Braille Codes and Formats

Unified English Braille (UEB)

BANZAT has adopted Unified English Braille (UEB) for the teaching and production of braille in New Zealand.

UEB was developed by the International Council on English Braille (ICEB). BANZAT is a member of ICEB. ICEB has a Code Maintenance Committee which monitors the use of UEB and updates it as appropriate. When ICEB makes any changes to UEB, BANZAT considers these changes and adopts them on the recommendation of its own Code Maintenance Committee following consultation with New Zealanders involved in the use, production and teaching of braille.

The Rules of Unified English Braille are available for download from the ICEB website, together with the UEB symbols list.

More detailed information about transcribing mathematics and science in UEB are provided in Unified English Braille: Guidelines for technical material.

Learning the Braille Code

Braille and the UEB code used in New Zealand can be learned from the New Zealand edition of the UEB Manual. The New Zealand manual is maintained by the braille team in Accessible Format Production at the Royal New Zealand Foundation of the Blind under the auspices of BANZAT.

The UEB Manual New Zealand Edition is a training manual for students studying for the Trans-Tasman Certificate of Proficiency in Unified English Braille. It is based on the Australian Primer produced by the Australian Braille Authority and uses the same exercises but is adjusted to reflect New Zealand format rules. The Australian Manual is based on the British Braille Primer.

Three formats of the March 2017 New Zealand edition of the UEB Manual are provided here for download:

UEB Online

“UEB Online” is a training program for sighted people to learn Unified English Braille (UEB). This program is the first online UEB training tool. The program is suitable for classroom and specialist teachers, parents, teacher aides and other professionals supporting children and adults with vision impairment. This program has been created by the Royal Institute for Deaf and Blind Children’s Renwick Centre in Sydney, Australia.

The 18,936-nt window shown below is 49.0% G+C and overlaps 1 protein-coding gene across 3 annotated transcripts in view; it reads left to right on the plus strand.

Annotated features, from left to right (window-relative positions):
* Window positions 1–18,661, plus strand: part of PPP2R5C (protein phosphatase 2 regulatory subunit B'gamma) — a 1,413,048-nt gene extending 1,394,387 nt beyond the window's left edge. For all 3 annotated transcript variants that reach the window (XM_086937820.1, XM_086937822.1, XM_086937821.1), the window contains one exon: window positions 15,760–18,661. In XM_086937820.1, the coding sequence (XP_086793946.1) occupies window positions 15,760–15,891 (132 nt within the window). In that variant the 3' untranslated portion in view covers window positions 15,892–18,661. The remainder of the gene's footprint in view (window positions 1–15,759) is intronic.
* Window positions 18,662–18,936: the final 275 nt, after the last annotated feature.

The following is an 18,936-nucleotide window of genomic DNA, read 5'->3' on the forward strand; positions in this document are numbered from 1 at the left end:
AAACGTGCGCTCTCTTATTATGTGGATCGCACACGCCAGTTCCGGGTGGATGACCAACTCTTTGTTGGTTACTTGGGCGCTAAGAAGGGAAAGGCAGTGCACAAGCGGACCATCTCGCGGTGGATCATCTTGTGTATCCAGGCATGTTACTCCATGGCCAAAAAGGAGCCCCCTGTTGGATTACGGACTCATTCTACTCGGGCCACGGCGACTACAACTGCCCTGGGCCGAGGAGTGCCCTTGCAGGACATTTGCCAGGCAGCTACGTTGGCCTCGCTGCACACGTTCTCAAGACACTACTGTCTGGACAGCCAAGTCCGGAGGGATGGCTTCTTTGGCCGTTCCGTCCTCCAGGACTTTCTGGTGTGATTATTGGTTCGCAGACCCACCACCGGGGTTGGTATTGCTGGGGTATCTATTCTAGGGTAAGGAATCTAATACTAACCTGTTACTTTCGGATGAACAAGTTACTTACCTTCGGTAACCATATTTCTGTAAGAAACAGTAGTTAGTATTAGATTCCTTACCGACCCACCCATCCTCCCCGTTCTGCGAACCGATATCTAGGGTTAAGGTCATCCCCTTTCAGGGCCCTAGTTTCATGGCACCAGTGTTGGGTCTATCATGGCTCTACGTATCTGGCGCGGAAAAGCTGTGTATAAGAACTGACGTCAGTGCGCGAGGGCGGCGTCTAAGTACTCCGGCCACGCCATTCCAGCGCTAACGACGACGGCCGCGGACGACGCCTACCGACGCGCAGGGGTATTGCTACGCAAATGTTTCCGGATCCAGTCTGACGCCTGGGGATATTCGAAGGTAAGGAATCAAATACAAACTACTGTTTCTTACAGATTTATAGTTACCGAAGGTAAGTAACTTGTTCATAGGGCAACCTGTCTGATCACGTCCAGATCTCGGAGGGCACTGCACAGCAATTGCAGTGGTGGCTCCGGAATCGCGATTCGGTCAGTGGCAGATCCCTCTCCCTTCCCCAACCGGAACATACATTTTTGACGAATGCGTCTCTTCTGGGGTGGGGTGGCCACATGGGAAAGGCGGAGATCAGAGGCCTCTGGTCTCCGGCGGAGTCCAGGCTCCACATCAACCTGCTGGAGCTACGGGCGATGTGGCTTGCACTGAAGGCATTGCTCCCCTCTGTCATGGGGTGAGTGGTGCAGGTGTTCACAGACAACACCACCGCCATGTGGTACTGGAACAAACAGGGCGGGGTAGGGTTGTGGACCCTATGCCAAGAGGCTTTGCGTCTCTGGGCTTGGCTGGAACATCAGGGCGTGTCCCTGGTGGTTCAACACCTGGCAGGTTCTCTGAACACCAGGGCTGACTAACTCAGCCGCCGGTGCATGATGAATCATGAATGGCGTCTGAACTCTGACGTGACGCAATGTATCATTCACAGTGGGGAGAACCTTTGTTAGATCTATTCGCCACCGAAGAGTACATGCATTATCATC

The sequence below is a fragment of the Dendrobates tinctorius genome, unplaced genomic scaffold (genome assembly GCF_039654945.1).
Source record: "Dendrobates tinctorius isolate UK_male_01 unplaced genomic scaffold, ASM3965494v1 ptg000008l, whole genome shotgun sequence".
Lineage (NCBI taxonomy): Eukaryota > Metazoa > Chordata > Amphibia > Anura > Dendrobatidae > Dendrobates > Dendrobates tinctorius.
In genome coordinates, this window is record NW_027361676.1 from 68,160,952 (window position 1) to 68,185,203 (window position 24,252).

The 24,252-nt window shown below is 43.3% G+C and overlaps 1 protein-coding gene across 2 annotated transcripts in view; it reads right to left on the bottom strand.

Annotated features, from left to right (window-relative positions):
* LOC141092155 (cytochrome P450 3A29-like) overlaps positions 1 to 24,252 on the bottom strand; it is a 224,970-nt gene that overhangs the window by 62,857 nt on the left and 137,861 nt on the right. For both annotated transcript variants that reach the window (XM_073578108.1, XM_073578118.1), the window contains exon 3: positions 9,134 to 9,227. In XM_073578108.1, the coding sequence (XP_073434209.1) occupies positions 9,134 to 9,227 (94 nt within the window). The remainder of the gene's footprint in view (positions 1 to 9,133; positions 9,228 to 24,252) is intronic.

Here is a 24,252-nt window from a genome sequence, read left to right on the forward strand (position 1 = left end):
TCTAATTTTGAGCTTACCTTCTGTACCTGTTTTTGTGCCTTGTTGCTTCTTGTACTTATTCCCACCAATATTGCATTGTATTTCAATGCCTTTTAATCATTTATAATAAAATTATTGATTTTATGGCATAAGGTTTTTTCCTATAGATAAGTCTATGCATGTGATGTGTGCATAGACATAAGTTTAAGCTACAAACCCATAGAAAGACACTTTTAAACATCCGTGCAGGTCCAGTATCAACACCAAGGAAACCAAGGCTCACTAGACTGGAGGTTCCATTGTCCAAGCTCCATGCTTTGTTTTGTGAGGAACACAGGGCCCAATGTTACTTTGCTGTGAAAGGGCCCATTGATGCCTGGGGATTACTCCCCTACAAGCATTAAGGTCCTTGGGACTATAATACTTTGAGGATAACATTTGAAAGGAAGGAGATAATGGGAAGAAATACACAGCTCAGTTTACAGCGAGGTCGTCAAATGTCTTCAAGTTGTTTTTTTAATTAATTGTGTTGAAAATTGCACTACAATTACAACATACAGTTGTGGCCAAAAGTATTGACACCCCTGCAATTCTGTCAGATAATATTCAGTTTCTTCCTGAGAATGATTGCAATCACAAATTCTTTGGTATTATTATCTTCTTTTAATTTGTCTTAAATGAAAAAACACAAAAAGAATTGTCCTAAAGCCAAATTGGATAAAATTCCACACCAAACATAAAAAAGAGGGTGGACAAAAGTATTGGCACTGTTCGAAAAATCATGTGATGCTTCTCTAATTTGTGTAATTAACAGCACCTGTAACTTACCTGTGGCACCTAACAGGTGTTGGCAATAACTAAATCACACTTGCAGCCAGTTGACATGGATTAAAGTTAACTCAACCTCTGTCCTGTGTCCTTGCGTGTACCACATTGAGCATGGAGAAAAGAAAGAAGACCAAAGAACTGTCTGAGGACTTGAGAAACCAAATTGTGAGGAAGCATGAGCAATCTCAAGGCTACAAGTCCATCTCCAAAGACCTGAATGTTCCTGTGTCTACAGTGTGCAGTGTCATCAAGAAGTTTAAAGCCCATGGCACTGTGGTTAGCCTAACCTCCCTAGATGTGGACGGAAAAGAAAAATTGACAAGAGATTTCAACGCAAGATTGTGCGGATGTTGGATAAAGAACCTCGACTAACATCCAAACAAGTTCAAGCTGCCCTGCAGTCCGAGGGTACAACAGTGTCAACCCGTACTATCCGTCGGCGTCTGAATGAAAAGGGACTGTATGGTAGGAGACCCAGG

The link is

Students with a vision impairment can use the accessible version of UEB Online which provides a much more screen reader friendly version of exercise completion. Go to:

Teaching the Braille Code to Children

“The Hitchhiker’s Guide to UEB” was written for children learning UEB by New Zealand resource teachers vision as a quick reference tool for all those supporting children learning UEB. It is divided into two sections, literary braille and maths braille. The BRF and PDF versions are here with printing and binding instructions for the PDF version. The BRF version is formatted 25 lines per page, 40 characters per line.

Transcribing Braille

BANZAT recommends the use of the Duxbury Braille Translator program (DBT). Endorsed by BANZAT, the Royal New Zealand Foundation of the Blind has written a New Zealand template for Duxbury. This includes rules for the correct transcription of words in Te Reo Māori. The New Zealand template is available in the DBT program.

Essentials of Braille Formatting

“Essentials of Braille Formatting” has been developed by BANZAT for the New Zealand environment. This guide covers letters, agendas and minutes, accounts, the treatment of tables and print page indicators and tables of contents, as well as BANZAT’s rules for the transcription of Te Reo Māori. Guidance is given about copyright and cataloguing and the handling of print errors that producers might encounter.

International Phonetic Alphabet

Following ICEB approval, BANZAT has adopted the braille code for the International Phonetic Alphabet for use in New Zealand.

A PDF version can be found at IPA Braille: an updated tactile representation of the International Phonetic Alphabet, print edition, overview, tables, and sample texts edited by Robert Englebretson, Ph.D., produced by CNIB for the International Council on English Braille 2008.

Last updated 12 July 2018